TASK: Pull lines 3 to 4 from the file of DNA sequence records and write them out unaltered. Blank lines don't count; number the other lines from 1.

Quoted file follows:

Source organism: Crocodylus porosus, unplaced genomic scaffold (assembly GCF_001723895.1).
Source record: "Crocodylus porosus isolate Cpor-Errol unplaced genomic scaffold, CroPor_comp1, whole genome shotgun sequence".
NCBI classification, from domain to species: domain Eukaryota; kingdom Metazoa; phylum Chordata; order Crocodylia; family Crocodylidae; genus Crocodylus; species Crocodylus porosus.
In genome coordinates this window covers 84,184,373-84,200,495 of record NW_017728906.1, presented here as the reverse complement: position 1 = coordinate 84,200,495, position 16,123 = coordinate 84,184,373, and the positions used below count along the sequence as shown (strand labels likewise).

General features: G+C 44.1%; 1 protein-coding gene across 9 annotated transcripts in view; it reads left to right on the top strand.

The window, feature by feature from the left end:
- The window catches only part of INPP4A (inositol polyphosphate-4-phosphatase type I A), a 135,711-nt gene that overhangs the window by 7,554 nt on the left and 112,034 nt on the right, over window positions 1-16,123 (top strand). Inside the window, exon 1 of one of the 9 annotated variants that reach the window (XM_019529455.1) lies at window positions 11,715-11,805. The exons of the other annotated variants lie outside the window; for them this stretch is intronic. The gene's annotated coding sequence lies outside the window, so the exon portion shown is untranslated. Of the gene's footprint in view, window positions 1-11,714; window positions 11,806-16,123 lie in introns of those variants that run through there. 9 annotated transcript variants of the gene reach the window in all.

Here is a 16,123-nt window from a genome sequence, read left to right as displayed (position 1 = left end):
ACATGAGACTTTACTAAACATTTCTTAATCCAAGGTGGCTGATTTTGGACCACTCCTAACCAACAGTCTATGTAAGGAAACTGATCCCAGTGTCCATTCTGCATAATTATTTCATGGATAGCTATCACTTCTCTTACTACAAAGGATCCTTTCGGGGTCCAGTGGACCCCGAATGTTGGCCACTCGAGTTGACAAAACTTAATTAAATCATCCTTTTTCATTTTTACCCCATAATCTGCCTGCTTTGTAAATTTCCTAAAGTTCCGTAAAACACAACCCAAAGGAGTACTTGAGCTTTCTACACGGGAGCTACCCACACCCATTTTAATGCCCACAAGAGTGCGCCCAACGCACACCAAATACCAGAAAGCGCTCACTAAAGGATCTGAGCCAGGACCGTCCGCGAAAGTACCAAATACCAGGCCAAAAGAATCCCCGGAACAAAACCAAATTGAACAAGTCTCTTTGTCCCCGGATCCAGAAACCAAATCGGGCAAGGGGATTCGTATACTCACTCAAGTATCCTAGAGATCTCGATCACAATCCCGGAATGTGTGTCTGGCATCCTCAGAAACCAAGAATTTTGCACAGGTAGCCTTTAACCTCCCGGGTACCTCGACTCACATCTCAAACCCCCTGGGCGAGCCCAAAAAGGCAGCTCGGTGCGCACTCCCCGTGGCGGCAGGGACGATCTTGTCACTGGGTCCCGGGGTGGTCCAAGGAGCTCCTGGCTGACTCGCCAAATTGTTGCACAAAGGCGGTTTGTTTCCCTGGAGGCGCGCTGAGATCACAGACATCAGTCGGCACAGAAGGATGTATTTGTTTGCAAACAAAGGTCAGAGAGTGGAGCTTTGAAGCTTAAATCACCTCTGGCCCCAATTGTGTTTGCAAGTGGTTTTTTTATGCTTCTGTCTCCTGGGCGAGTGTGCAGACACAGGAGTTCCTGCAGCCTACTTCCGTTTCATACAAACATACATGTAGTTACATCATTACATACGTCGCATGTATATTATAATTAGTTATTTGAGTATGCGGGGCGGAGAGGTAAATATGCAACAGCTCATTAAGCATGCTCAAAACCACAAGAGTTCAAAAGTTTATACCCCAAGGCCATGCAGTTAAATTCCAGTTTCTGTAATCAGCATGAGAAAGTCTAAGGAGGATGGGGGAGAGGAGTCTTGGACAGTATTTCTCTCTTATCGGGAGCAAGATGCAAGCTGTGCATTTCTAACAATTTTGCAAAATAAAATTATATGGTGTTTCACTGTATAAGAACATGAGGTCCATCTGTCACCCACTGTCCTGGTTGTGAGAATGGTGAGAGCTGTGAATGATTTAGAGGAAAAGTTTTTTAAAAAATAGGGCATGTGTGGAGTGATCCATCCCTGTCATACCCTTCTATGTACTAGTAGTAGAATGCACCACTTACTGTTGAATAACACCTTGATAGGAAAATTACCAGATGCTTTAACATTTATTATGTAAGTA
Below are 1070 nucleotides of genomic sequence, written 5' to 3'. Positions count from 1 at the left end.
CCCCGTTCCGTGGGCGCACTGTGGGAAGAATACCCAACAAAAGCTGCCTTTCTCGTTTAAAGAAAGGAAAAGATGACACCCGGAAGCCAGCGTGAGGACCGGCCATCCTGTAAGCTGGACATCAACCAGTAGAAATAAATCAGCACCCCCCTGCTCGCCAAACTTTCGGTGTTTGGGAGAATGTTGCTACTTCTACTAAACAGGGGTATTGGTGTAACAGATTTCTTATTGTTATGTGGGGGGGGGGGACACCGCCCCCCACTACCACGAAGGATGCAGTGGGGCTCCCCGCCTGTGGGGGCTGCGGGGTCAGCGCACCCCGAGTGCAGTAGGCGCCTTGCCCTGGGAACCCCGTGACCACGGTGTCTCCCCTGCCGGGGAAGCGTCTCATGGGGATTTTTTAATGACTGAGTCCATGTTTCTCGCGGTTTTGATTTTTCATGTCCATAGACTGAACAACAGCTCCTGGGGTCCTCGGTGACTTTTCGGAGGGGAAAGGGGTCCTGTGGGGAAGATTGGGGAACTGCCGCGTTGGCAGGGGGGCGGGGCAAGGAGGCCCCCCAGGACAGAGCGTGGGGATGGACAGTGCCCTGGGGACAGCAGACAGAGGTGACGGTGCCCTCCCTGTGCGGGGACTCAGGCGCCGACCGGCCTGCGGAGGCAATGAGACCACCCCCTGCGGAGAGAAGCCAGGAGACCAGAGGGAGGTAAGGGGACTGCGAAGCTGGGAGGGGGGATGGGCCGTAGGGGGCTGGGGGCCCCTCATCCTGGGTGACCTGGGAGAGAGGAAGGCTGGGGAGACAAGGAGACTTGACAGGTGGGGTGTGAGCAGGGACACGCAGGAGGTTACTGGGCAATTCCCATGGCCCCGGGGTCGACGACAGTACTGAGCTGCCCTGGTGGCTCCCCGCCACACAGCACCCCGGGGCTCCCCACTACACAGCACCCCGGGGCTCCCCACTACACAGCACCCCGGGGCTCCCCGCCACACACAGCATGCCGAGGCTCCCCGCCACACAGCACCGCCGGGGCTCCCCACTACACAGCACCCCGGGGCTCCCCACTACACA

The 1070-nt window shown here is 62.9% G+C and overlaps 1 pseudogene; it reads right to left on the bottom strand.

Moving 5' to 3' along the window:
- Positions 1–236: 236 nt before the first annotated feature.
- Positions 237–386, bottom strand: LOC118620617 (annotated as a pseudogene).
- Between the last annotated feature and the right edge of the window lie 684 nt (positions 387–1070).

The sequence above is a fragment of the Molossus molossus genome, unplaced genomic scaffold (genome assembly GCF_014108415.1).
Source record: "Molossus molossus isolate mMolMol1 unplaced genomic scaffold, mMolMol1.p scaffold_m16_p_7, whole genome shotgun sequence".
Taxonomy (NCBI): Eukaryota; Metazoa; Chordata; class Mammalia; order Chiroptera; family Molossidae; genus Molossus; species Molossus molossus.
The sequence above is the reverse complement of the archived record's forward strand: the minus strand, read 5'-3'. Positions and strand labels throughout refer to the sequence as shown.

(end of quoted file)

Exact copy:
NCBI classification, from domain to species: domain Eukaryota; kingdom Metazoa; phylum Chordata; order Crocodylia; family Crocodylidae; genus Crocodylus; species Crocodylus porosus.
In genome coordinates this window covers 84,184,373-84,200,495 of record NW_017728906.1, presented here as the reverse complement: position 1 = coordinate 84,200,495, position 16,123 = coordinate 84,184,373, and the positions used below count along the sequence as shown (strand labels likewise).